scord 1.1.2

scord reduces the disk space used by a Subversion working copy by storing only a single copy of unmodified files.

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What's new in scord 1.1.0:

  • Add "delayed unshare" support: unshare a file only when it changes, instead of as soon as the file is opened for writing
  • Allow modification of shared files even when the file is open elsewhere
  • Improve and correct shared file modification and access time tracking: when sharing two files, set the shared file's mtime and atime to the working copy's times. The old behavior was to generally use the max of the times. For systems like make, the new approach both avoids needless file regeneration after an operation such as 'svn add; svn commit' and ensures that working copy mtimes do not unintentionally decrease.
  • Nanosecond timestamp bug fix: the nanosecond portion of a shared file's access time was mistakingly set using the working copy's modification time, when it should be set using the access time
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MIT/X Consortium License 
2.4/5 16
Chris Frost
ROOT \ Programming \ Version Control
scord reduces the disk space used by a Subversion working copy by storing only a single copy of unmodified files. Subversion users may find the disk savings useful for large source code or media repositories. scord stands for "Subversion Check Out, Reduced Disk" and is under the MIT license.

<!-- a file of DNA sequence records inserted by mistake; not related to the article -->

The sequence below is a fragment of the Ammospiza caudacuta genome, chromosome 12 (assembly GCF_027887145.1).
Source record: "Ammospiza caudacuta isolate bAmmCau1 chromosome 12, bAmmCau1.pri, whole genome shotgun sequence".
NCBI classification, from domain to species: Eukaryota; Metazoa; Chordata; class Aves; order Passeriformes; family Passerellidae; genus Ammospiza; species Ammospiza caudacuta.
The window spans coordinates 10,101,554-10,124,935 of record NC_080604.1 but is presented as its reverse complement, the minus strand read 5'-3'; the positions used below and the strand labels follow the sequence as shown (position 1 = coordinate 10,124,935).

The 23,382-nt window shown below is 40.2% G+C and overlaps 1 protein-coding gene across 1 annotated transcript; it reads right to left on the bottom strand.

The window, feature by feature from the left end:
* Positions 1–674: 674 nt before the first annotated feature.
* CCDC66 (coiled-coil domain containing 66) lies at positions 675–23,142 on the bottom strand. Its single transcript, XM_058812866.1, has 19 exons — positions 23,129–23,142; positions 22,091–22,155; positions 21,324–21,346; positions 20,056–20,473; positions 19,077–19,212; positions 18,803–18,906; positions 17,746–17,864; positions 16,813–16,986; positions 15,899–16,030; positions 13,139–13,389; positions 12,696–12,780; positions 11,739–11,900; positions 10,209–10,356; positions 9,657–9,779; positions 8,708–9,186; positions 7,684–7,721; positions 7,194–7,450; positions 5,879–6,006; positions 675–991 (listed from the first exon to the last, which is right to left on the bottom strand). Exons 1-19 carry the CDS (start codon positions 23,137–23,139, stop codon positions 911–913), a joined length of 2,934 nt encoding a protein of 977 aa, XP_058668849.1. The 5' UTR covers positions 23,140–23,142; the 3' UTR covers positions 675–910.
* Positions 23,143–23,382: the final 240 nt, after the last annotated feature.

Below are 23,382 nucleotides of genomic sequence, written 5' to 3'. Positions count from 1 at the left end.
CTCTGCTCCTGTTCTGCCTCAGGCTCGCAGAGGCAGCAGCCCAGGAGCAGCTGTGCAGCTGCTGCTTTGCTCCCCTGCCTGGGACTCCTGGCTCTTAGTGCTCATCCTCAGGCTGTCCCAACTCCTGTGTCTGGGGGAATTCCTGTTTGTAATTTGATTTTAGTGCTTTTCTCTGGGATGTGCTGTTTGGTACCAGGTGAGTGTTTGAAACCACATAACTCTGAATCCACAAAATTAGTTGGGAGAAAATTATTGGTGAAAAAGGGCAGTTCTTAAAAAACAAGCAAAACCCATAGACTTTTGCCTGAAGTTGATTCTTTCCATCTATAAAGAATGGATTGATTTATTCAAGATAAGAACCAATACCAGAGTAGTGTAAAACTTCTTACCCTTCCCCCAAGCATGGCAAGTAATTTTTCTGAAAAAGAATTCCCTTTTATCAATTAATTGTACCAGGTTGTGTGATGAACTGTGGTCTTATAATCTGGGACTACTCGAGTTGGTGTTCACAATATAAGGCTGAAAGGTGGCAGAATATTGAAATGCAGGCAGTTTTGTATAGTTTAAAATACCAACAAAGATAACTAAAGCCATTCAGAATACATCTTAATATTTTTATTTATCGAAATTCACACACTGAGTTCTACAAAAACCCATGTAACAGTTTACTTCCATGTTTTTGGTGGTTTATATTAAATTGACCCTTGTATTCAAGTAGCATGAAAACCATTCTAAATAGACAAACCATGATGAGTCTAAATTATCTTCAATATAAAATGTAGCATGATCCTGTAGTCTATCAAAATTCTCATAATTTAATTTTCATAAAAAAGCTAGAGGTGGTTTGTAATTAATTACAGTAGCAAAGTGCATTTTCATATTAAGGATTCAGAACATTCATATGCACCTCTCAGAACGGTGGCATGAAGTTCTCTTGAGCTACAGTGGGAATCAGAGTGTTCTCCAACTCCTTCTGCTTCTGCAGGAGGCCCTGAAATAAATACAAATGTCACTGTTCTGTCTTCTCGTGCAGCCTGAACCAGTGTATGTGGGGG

A subversion working copy (without scord) uses 2x the disk space of the working files because it contains two copies of each file; the second is a pristine version used by subversion to compute diffs and report status without contacting the repository [SVN Book]. While this saves bandwidth (sometimes significantly, eg large working copies!) and permits offline operation, it is unfortunate when most working versions are unmodified (rendering the pristine versions unnecessary). The subversion developers and other users have long understood this drawback, but difficult issues have and continue to postpone solutions (see Why not ... for the why).
scord solves this issue by interposing between filesystem access and the filesystem itself, where it detects when the working version becomes modified or is reverted and is able to respond by recreating or eliminating the pristine version. scord is thus able to store explicit pristine versions for only locally modified files.

To use scord you must be able to trust it with your local modifications; scord's internal file updates use the same techniques to safeguard against crashes as subversion uses for working copy updates.


scord serves a filesystem in which you keep your subversion working copy(ies). A scord filesystem is no different from any other filesystem; scord merely detects disk space reduction opportunities in subversion working copies. To start using scord:

$ mkdir .scord_photos/ photos/
# scord will expose the filesystem in photos/ and store scord data in .scord_photos/:
$ scord .scord_photos/ photos/
$ svn checkout photos/
$ svn info photos/
Path: ...

# see the disk savings:
$ du -sh .scord_photos/ photos/
6G .scord_photos/
12G photos/

# stop scord via fusermount or kill -SIGTERM:
$ fusermount -u photos/

Last updated on February 16th, 2010

#reduce disk space #Subversion filesystem #FUSE filesystem #Subversion #disk #space #FUSE

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